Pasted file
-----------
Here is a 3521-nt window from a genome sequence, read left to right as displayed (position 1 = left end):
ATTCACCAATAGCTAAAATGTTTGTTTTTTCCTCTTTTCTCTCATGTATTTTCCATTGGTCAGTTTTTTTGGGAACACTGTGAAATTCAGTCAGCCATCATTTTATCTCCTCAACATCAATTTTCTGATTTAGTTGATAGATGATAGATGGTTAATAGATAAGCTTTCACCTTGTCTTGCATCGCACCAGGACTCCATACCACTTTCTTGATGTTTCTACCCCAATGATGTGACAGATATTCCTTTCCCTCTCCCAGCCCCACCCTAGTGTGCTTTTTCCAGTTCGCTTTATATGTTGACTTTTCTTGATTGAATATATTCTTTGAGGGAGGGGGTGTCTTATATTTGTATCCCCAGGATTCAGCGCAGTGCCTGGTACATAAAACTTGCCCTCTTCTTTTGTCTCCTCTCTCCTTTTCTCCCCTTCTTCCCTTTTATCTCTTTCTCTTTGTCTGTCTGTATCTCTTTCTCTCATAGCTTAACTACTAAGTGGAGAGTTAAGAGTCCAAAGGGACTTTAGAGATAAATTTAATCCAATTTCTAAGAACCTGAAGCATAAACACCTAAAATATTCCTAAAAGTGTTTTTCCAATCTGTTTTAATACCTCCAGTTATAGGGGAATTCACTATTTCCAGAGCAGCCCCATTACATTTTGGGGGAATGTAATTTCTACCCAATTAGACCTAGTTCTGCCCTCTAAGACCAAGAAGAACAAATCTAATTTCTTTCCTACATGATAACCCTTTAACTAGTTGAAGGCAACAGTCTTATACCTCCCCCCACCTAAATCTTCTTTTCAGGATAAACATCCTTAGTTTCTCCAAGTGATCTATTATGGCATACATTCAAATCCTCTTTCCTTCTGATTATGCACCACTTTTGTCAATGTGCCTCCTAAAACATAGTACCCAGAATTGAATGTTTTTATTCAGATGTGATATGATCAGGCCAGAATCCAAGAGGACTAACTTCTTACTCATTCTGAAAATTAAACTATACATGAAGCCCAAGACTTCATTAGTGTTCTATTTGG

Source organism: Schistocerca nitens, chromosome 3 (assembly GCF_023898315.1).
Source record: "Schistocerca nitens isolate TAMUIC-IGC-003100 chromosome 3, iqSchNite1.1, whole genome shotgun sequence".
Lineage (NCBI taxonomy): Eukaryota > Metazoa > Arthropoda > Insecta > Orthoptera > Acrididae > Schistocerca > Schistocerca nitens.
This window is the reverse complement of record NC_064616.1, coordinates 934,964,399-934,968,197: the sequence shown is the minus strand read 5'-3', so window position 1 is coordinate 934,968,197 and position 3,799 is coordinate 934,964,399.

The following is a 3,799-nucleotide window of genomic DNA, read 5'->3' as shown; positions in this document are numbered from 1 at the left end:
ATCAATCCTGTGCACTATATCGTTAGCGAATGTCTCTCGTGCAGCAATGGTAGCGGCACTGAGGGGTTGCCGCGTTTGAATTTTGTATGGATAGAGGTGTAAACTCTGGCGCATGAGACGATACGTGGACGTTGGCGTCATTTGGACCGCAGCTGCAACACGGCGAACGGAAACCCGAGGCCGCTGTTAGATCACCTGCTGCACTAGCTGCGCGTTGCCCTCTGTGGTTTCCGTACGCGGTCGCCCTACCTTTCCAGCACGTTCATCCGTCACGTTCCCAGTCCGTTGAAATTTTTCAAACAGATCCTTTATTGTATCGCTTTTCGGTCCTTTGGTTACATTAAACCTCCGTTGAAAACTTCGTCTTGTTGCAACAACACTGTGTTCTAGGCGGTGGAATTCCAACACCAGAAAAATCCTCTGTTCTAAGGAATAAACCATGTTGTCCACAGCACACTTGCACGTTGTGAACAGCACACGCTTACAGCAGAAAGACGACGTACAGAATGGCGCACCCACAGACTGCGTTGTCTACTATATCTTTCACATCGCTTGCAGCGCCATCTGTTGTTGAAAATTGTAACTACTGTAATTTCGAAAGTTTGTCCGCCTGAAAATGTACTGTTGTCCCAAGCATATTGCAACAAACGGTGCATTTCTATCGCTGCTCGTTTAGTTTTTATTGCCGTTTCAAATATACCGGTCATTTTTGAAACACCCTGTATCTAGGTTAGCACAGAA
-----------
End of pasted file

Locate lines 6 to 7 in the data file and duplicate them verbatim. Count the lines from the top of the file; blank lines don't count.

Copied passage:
This window is the reverse complement of record NC_064616.1, coordinates 934,964,399-934,968,197: the sequence shown is the minus strand read 5'-3', so window position 1 is coordinate 934,968,197 and position 3,799 is coordinate 934,964,399.

The following is a 3,799-nucleotide window of genomic DNA, read 5'->3' as shown; positions in this document are numbered from 1 at the left end: